Although the government has a broad digital strategy, the lack of access in rural areas remains the most pressing issue. Since Internet use in Ghana is predominantly via mobile, broadband wireless access is the area that requires the most attention, both at a domestic and a commercial level. In a recent study (UNICEF 2017), UNICEF said that young people in particular often have no opportunity to use the Internet. However, companies and startups also need a reliable and fast fixed connection.
— Foster media literacy; support girls and women
Alongside better access, experts stress the need to increase media literacy, since access is only the first step for digital participation. In order to be able to confidently and independently use the Internet, it’s vital to know the opportunities and risks. "Young people need guidance," says the UNICEF study. A recent study by the Media Foundation for West Africa highlighted the acute need to support girls and women. There is a gender gap in Ghana in the use of mobile money services, with an even higher gap in Internet usage, with 2.5 million fewer women online than men. Mobile operators are working to tackle this through programs such as the GSMA Connected Women Commitment Initiative, while governments can take steps to address this issue by integrating gender equality targets and key performance indicators into strategies, policies, plans and budgets, involving women and local communities.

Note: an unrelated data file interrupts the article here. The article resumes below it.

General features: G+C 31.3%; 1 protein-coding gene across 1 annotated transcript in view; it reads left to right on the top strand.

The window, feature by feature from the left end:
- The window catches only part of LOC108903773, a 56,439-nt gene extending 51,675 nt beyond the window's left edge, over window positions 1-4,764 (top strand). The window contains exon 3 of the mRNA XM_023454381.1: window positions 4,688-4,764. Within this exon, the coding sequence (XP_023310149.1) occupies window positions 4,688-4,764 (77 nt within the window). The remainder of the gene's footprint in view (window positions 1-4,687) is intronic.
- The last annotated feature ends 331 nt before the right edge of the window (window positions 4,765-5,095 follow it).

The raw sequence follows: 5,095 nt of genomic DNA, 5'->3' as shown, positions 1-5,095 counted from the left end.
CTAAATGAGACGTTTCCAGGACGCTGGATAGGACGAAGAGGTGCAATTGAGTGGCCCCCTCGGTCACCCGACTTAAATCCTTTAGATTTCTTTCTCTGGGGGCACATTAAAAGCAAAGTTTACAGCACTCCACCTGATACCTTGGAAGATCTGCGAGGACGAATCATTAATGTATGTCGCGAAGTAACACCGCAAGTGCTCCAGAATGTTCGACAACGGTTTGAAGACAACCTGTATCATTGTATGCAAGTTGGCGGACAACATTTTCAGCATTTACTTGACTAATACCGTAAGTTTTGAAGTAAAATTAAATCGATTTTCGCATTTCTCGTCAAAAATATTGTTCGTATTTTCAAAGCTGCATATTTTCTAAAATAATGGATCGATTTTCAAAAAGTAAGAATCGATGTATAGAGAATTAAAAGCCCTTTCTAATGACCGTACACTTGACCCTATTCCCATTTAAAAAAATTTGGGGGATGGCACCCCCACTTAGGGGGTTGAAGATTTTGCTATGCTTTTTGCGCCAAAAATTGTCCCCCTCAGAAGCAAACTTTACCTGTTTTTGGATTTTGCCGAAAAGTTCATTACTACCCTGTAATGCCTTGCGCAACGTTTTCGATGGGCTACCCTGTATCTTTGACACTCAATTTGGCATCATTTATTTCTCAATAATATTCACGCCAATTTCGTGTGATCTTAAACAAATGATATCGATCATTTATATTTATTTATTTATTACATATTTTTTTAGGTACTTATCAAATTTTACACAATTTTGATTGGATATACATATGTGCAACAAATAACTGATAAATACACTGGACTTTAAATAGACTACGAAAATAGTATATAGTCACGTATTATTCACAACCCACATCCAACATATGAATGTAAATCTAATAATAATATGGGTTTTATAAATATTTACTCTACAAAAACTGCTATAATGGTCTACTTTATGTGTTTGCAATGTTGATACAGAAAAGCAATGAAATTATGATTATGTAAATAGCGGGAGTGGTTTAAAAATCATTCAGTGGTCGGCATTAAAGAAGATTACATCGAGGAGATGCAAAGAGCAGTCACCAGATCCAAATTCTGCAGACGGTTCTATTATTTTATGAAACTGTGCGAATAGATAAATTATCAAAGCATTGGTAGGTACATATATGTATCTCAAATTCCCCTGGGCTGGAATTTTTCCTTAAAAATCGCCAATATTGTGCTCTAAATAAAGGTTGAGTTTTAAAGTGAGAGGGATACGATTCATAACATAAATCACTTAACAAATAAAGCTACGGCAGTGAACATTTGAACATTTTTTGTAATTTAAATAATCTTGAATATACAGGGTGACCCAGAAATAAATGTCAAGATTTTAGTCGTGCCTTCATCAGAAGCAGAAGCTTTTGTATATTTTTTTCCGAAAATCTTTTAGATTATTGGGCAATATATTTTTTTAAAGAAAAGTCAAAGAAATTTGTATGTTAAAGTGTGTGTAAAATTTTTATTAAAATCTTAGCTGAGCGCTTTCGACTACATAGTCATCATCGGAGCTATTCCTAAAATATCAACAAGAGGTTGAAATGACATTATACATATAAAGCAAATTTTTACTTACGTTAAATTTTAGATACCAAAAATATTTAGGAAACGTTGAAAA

— Work towards an affordable Internet
Access must also be affordable. Although the government is pursuing the "2-for-1" goal, there is also the threat of additional taxation which will make Internet access even more expensive – thereby restricting the possibilities for digital participation. The Alliance for Affordable Internet (A4AI) wants to see free public Internet access alongside guidelines to encourage and incentivize infrastructure sharing.
The #speakup barometer is a DW Akademie project that examines the connection between digital participation, freedom of expression and access to information. Learn more at www.dw.com/barometer